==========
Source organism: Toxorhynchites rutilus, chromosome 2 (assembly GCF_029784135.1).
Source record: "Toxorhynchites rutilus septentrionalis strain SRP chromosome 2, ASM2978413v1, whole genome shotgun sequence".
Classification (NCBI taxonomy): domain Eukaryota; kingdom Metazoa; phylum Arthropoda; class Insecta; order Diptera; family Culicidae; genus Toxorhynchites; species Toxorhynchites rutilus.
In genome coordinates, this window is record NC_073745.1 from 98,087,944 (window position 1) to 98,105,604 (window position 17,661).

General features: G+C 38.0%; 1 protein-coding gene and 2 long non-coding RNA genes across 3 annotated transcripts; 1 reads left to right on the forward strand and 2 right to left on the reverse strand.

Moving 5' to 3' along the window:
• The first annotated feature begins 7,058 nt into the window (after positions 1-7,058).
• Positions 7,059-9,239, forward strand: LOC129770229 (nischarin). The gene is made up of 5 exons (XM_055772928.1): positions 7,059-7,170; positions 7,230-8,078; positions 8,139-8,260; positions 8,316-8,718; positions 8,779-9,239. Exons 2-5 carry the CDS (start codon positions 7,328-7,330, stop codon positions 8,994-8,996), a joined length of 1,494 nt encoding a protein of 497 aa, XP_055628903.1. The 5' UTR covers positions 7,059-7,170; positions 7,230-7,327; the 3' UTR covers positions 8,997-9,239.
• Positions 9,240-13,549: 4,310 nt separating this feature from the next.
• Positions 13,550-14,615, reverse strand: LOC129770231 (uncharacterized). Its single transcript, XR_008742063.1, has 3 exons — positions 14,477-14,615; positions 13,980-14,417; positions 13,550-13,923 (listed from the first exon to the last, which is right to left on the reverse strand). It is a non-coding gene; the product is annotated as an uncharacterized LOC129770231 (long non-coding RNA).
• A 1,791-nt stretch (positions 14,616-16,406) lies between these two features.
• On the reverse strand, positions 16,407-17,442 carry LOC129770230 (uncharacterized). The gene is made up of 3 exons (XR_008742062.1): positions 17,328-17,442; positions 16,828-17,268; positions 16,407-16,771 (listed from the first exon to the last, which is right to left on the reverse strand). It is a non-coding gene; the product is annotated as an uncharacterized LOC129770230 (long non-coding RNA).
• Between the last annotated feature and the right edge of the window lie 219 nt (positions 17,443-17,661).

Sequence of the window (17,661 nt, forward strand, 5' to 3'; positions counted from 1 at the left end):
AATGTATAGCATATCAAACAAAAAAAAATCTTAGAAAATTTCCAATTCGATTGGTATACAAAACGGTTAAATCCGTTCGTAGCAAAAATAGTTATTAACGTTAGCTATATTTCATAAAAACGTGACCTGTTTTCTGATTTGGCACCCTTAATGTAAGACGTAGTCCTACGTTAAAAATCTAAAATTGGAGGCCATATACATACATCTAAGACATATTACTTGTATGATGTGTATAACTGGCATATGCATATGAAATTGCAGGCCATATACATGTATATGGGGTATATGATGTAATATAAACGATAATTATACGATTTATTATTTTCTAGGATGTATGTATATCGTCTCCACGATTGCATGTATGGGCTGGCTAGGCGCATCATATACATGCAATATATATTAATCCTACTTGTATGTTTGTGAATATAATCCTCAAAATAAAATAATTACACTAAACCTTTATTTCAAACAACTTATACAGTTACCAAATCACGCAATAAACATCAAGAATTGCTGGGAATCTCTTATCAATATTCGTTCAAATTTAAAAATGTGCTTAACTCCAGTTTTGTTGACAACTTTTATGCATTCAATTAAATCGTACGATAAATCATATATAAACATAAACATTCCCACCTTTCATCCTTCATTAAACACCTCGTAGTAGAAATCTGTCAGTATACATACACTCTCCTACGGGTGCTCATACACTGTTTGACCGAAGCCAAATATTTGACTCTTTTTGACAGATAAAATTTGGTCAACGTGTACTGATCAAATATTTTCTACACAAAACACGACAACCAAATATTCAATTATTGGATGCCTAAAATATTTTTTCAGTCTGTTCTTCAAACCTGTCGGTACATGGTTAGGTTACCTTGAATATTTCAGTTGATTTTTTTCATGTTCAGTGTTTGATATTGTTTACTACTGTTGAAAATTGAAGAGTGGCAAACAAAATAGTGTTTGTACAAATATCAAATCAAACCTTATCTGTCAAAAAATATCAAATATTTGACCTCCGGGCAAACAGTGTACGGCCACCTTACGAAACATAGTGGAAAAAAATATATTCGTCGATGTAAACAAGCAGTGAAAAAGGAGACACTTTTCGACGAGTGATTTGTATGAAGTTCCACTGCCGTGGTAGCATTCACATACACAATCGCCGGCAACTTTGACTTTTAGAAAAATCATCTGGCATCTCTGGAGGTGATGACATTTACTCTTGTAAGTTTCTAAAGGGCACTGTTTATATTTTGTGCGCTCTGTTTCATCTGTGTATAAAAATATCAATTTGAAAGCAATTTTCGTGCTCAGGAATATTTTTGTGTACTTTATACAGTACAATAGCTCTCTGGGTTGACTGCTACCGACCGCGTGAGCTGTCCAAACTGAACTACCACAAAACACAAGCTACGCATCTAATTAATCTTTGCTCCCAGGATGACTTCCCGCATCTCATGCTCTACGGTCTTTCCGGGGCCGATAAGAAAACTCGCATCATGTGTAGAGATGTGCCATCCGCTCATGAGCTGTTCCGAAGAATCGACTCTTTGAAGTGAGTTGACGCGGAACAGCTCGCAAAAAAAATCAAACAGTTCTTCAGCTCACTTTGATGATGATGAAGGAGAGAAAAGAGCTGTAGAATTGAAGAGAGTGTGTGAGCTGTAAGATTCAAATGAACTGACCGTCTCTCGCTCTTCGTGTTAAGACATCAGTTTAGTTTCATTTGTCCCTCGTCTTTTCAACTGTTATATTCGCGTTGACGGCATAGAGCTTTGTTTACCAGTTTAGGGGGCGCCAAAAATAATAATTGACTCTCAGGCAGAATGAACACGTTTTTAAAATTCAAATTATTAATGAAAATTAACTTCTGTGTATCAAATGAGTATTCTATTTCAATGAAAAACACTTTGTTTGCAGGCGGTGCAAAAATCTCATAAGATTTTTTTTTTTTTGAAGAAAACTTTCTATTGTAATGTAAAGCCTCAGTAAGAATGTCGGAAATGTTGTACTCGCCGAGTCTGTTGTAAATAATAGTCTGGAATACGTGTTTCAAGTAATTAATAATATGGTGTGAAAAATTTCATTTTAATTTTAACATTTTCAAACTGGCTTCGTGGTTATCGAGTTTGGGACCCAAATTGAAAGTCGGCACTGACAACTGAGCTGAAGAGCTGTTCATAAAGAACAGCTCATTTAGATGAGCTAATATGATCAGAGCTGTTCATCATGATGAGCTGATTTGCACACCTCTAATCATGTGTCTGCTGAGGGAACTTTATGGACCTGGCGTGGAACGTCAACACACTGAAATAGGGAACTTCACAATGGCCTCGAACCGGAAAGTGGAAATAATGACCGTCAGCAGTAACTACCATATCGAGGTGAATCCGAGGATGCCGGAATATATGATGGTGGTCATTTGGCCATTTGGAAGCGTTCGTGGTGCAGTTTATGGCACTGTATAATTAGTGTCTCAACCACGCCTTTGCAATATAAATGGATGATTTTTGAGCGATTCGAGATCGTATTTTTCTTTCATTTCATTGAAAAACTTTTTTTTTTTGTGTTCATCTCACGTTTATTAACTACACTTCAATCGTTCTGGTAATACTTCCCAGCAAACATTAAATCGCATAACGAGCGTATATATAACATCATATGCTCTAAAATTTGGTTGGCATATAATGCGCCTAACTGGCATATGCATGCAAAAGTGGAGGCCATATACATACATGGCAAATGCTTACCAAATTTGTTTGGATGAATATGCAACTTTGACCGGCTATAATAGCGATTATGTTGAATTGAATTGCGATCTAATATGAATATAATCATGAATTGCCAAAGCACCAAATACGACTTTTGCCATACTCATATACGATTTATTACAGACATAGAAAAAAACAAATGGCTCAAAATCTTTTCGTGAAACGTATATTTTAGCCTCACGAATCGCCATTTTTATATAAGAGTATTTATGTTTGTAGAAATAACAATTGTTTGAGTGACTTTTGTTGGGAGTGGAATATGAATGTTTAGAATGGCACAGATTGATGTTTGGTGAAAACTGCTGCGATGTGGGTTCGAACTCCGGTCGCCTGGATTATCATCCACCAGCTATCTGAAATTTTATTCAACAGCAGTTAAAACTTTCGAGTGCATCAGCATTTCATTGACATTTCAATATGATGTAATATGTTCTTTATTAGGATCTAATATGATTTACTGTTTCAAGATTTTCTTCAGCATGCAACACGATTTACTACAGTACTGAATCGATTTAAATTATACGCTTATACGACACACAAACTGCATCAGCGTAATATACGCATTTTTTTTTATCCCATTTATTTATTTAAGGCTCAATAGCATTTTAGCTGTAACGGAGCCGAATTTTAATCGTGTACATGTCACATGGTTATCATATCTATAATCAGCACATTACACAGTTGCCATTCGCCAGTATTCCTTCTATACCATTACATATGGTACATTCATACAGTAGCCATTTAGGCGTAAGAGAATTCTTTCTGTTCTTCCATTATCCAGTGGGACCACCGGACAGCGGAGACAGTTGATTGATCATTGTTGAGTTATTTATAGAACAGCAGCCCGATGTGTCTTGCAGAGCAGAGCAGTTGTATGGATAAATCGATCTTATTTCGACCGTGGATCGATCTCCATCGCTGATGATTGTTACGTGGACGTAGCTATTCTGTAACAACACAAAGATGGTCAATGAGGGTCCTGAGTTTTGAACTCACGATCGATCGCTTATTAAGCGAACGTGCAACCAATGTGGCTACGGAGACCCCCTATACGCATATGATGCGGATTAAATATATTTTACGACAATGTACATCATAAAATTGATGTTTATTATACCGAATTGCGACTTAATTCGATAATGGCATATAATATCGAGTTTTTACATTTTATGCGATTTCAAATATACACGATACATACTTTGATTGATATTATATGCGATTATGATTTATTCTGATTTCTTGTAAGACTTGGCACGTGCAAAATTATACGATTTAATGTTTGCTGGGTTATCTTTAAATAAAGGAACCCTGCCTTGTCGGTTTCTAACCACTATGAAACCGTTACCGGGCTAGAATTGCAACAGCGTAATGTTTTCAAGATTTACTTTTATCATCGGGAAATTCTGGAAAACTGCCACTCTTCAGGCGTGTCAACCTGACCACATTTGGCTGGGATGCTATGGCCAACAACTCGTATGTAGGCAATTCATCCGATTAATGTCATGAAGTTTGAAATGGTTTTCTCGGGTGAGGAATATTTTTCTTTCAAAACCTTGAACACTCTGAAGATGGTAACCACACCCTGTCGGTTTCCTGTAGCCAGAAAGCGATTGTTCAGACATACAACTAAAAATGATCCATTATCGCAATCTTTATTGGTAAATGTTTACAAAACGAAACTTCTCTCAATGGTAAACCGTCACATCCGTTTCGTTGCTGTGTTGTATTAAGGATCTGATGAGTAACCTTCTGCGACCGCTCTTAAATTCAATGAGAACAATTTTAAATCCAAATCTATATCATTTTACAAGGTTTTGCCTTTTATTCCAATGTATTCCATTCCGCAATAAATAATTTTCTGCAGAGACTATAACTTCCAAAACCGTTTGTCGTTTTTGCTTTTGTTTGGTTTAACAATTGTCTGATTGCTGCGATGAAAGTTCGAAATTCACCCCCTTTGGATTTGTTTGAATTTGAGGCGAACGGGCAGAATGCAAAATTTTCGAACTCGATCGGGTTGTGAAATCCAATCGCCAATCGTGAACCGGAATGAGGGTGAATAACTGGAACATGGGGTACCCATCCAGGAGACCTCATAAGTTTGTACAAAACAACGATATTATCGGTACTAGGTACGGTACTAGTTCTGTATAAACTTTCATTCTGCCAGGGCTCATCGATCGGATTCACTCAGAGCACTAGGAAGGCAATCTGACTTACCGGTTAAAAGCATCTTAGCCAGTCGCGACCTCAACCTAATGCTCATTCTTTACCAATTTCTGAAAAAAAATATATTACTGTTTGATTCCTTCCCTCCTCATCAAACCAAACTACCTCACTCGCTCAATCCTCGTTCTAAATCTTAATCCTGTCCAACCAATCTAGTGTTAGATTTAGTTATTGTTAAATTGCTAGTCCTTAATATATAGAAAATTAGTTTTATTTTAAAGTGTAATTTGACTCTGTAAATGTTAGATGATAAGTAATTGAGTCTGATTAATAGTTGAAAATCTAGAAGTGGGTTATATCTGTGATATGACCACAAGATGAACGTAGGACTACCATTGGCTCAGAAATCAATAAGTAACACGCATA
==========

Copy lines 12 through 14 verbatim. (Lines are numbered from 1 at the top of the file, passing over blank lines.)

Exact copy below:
• On the reverse strand, positions 16,407-17,442 carry LOC129770230 (uncharacterized). The gene is made up of 3 exons (XR_008742062.1): positions 17,328-17,442; positions 16,828-17,268; positions 16,407-16,771 (listed from the first exon to the last, which is right to left on the reverse strand). It is a non-coding gene; the product is annotated as an uncharacterized LOC129770230 (long non-coding RNA).
• Between the last annotated feature and the right edge of the window lie 219 nt (positions 17,443-17,661).

Sequence of the window (17,661 nt, forward strand, 5' to 3'; positions counted from 1 at the left end):